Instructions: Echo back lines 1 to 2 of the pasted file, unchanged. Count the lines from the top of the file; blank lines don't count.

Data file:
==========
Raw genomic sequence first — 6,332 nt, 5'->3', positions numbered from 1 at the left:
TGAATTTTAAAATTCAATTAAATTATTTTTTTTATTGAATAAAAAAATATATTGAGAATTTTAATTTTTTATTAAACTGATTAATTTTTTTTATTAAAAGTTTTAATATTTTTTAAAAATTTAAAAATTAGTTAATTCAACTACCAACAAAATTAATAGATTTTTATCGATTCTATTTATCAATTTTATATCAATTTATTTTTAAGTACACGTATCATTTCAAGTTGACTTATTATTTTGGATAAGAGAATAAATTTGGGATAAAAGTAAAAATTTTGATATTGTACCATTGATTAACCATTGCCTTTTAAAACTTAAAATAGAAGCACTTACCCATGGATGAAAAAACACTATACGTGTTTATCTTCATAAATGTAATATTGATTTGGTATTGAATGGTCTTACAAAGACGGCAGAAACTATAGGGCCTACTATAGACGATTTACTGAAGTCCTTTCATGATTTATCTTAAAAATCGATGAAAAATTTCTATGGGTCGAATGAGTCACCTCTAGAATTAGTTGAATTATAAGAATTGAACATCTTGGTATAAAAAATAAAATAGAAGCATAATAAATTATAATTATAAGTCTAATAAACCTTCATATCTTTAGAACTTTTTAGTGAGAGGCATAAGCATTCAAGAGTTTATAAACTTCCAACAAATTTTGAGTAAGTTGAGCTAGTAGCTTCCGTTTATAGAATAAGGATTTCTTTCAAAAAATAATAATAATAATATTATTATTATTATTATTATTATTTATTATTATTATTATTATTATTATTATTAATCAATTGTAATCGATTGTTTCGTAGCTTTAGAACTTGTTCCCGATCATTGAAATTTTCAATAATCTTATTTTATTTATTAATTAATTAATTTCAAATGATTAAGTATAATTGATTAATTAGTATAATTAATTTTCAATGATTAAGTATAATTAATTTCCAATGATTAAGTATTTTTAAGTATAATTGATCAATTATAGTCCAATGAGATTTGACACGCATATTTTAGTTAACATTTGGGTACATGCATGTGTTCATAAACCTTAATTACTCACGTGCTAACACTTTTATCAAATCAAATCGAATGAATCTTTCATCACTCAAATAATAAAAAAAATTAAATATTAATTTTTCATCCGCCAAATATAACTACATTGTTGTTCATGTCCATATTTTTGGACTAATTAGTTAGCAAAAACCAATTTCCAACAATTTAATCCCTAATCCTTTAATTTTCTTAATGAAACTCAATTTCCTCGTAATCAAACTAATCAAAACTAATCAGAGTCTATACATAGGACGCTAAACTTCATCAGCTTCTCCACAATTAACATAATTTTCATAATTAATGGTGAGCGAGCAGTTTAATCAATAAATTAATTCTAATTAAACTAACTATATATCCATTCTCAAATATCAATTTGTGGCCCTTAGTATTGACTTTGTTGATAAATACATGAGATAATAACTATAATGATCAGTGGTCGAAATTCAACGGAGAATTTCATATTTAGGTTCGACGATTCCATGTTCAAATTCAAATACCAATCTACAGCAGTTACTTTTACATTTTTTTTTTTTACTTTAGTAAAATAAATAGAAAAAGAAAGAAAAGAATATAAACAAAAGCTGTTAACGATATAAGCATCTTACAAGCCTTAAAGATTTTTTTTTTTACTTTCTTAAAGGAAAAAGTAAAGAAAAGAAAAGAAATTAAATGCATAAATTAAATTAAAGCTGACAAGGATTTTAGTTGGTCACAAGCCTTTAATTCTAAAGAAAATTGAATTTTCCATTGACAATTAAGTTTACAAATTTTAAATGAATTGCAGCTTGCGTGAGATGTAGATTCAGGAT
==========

Raw genomic sequence first — 6,332 nt, 5'->3', positions numbered from 1 at the left:
TGAATTTTAAAATTCAATTAAATTATTTTTTTTATTGAATAAAAAAATATATTGAGAATTTTAATTTTTTATTAAACTGATTAATTTTTTTTATTAAAAGTTTTAATATTTTTTAAAAATTTAAAAATTAGTTAATTCAACTACCAACAAAATTAATAGATTTTTATCGATTCTATTTATCAATTTTATATCAATTTATTTTTAAGTACACGTATCATTTCAAGTTGACTTATTATTTTGGATAAGAGAATAAATTTGGGATAAAAGTAAAAATTTTGATATTGTACCATTGATTAACCATTGCCTTTTAAAACTTAAAATAGAAGCACTTACCCATGGATGAAAAAACACTATACGTGTTTATCTTCATAAATGTAATATTGATTTGGTATTGAATGGTCTTACAAAGACGGCAGAAACTATAGGGCCTACTATAGACGATTTACTGAAGTCCTTTCATGATTTATCTTAAAAATCGATGAAAAATTTCTATGGGTCGAATGAGTCACCTCTAGAATTAGTTGAATTATAAGAATTGAACATCTTGGTATAAAAAATAAAATAGAAGCATAATAAATTATAATTATAAGTCTAATAAACCTTCATATCTTTAGAACTTTTTAGTGAGAGGCATAAGCATTCAAGAGTTTATAAACTTCCAACAAATTTTGAGTAAGTTGAGCTAGTAGCTTCCGTTTATAGAATAAGGATTTCTTTCAAAAAATAATAATAATAATATTATTATTATTATTATTATTATTTATTATTATTATTATTATTATTATTATTAATCAATTGTAATCGATTGTTTCGTAGCTTTAGAACTTGTTCCCGATCATTGAAATTTTCAATAATCTTATTTTATTTATTAATTAATTAATTTCAAATGATTAAGTATAATTGATTAATTAGTATAATTAATTTTCAATGATTAAGTATAATTAATTTCCAATGATTAAGTATTTTTAAGTATAATTGATCAATTATAGTCCAATGAGATTTGACACGCATATTTTAGTTAACATTTGGGTACATGCATGTGTTCATAAACCTTAATTACTCACGTGCTAACACTTTTATCAAATCAAATCGAATGAATCTTTCATCACTCAAATAATAAAAAAAATTAAATATTAATTTTTCATCCGCCAAATATAACTACATTGTTGTTCATGTCCATATTTTTGGACTAATTAGTTAGCAAAAACCAATTTCCAACAATTTAATCCCTAATCCTTTAATTTTCTTAATGAAACTCAATTTCCTCGTAATCAAACTAATCAAAACTAATCAGAGTCTATACATAGGACGCTAAACTTCATCAGCTTCTCCACAATTAACATAATTTTCATAATTAATGGTGAGCGAGCAGTTTAATCAATAAATTAATTCTAATTAAACTAACTATATATCCATTCTCAAATATCAATTTGTGGCCCTTAGTATTGACTTTGTTGATAAATACATGAGATAATAACTATAATGATCAGTGGTCGAAATTCAACGGAGAATTTCATATTTAGGTTCGACGATTCCATGTTCAAATTCAAATACCAATCTACAGCAGTTACTTTTACATTTTTTTTTTTTACTTTAGTAAAATAAATAGAAAAAGAAAGAAAAGAATATAAACAAAAGCTGTTAACGATATAAGCATCTTACAAGCCTTAAAGATTTTTTTTTTTACTTTCTTAAAGGAAAAAGTAAAGAAAAGAAAAGAAATTAAATGCATAAATTAAATTAAAGCTGACAAGGATTTTAGTTGGTCACAAGCCTTTAATTCTAAAGAAAATTGAATTTTCCATTGACAATTAAGTTTACAAATTTTAAATGAATTGCAGCTTGCGTGAGATGTAGATTCAGGAT